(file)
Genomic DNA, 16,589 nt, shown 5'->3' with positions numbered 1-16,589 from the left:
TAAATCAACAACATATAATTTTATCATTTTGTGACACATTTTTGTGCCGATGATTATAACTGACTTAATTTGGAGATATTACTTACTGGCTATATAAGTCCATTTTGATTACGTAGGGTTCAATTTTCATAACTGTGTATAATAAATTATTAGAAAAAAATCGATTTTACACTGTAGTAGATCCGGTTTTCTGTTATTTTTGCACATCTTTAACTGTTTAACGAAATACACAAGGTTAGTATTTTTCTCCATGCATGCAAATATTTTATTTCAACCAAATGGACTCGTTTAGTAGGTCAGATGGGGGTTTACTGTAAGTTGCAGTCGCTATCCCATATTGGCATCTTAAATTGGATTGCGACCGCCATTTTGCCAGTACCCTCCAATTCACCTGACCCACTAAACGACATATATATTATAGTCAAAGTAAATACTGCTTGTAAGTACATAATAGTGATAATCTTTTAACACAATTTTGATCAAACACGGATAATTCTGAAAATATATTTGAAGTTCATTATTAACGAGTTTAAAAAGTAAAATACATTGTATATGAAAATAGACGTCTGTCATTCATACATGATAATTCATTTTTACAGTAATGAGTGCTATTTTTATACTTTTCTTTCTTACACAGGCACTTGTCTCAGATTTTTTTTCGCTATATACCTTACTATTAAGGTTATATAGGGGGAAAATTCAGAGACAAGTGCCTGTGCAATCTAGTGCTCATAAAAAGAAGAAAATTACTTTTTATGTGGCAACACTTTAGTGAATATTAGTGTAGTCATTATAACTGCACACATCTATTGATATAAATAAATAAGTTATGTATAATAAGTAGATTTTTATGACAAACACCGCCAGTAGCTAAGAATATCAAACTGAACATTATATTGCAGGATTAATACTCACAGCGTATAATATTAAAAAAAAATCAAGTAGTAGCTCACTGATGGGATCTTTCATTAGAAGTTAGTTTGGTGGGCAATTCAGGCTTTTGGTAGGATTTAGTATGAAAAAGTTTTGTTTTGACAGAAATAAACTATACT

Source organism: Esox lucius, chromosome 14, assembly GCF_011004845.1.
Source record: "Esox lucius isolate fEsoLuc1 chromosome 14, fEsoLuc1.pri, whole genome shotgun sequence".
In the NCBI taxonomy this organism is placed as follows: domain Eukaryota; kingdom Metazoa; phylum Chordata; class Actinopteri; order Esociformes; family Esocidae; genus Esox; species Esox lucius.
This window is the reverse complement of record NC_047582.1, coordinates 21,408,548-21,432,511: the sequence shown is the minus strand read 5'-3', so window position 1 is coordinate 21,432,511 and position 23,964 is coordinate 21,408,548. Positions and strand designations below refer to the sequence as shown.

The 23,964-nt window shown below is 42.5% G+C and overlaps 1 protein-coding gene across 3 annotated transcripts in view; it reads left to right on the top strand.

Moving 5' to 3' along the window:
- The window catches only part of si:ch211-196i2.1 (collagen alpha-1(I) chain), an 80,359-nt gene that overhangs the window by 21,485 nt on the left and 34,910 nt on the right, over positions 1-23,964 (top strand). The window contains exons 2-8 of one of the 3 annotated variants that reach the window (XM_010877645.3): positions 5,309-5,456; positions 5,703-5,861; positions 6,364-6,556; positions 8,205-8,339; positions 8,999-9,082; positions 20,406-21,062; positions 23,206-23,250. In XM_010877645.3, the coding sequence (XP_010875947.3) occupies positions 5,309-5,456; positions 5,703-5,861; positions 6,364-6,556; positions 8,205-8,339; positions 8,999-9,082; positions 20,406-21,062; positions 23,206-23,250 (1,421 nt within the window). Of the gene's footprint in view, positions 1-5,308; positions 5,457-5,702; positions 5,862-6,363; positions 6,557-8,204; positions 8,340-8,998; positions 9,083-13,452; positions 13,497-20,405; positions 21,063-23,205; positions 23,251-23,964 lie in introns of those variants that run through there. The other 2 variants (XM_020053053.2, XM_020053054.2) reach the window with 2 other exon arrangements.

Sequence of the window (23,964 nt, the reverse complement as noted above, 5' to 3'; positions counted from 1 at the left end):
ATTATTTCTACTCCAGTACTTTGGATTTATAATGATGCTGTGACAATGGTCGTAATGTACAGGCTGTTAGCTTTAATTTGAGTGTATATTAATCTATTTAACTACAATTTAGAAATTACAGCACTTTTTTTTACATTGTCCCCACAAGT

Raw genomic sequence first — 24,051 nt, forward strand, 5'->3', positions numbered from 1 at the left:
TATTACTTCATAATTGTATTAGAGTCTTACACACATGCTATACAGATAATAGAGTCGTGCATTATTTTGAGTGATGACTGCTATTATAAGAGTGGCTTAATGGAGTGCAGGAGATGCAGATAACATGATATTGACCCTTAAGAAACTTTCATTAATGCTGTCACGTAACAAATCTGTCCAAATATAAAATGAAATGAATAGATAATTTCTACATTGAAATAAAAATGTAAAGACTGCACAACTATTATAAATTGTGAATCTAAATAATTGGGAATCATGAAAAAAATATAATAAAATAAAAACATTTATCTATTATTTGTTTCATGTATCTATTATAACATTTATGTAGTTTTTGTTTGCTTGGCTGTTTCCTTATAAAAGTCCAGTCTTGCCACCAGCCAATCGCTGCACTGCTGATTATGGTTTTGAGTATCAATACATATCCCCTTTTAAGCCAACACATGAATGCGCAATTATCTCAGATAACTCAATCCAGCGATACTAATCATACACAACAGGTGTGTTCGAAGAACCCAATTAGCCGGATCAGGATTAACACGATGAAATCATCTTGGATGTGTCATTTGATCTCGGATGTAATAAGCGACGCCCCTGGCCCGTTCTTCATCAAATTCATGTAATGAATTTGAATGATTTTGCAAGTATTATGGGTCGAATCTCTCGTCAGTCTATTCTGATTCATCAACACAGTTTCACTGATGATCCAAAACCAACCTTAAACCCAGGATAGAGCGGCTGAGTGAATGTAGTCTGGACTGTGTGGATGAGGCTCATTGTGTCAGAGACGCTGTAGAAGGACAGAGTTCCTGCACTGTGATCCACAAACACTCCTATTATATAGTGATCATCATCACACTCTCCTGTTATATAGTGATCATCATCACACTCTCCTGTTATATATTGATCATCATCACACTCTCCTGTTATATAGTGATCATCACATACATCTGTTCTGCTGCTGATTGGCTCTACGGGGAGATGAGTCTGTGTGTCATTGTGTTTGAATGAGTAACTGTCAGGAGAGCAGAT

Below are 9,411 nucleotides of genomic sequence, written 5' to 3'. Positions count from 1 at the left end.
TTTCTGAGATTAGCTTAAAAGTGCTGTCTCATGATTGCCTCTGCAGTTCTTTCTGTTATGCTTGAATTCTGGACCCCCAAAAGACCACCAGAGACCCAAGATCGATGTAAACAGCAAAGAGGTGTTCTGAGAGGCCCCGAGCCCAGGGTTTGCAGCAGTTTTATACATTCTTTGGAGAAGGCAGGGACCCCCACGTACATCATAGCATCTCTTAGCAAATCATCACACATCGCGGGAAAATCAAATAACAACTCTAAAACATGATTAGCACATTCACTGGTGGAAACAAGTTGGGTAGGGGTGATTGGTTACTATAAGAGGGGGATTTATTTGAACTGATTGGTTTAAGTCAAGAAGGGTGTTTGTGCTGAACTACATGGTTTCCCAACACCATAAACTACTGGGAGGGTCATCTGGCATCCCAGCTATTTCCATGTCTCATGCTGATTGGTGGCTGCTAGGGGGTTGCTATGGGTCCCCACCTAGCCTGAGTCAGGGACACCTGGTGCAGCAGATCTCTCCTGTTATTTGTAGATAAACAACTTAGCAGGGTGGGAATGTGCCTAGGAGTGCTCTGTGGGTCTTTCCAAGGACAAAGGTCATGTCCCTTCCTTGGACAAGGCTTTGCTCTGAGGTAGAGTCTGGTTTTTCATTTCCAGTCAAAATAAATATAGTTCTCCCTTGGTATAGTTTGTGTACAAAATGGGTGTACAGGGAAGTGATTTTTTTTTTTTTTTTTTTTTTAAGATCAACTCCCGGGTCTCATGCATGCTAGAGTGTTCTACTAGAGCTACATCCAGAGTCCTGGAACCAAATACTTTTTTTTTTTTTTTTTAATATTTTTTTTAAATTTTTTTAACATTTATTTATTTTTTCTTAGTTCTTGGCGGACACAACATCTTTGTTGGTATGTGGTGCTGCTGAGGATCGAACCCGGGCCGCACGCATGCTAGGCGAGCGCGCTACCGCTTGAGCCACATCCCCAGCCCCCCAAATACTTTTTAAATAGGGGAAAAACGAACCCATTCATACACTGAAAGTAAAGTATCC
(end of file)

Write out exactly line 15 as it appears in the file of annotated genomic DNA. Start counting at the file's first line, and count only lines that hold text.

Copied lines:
TTTCTGAGATTAGCTTAAAAGTGCTGTCTCATGATTGCCTCTGCAGTTCTTTCTGTTATGCTTGAATTCTGGACCCCCAAAAGACCACCAGAGACCCAAGATCGATGTAAACAGCAAAGAGGTGTTCTGAGAGGCCCCGAGCCCAGGGTTTGCAGCAGTTTTATACATTCTTTGGAGAAGGCAGGGACCCCCACGTACATCATAGCATCTCTTAGCAAATCATCACACATCGCGGGAAAATCAAATAACAACTCTAAAACATGATTAGCACATTCACTGGTGGAAACAAGTTGGGTAGGGGTGATTGGTTACTATAAGAGGGGGATTTATTTGAACTGATTGGTTTAAGTCAAGAAGGGTGTTTGTGCTGAACTACATGGTTTCCCAACACCATAAACTACTGGGAGGGTCATCTGGCATCCCAGCTATTTCCATGTCTCATGCTGATTGGTGGCTGCTAGGGGGTTGCTATGGGTCCCCACCTAGCCTGAGTCAGGGACACCTGGTGCAGCAGATCTCTCCTGTTATTTGTAGATAAACAACTTAGCAGGGTGGGAATGTGCCTAGGAGTGCTCTGTGGGTCTTTCCAAGGACAAAGGTCATGTCCCTTCCTTGGACAAGGCTTTGCTCTGAGGTAGAGTCTGGTTTTTCATTTCCAGTCAAAATAAATATAGTTCTCCCTTGGTATAGTTTGTGTACAAAATGGGTGTACAGGGAAGTGATTTTTTTTTTTTTTTTTTTTTTAAGATCAACTCCCGGGTCTCATGCATGCTAGAGTGTTCTACTAGAGCTACATCCAGAGTCCTGGAACCAAATACTTTTTTTTTTTTTTTTTAATATTTTTTTTAAATTTTTTTAACATTTATTTATTTTTTCTTAGTTCTTGGCGGACACAACATCTTTGTTGGTATGTGGTGCTGCTGAGGATCGAACCCGGGCCGCACGCATGCTAGGCGAGCGCGCTACCGCTTGAGCCACATCCCCAGCCCCCCAAATACTTTTTAAATAGGGGAAAAACGAACCCATTCATACACTGAAAGTAAAGTATCC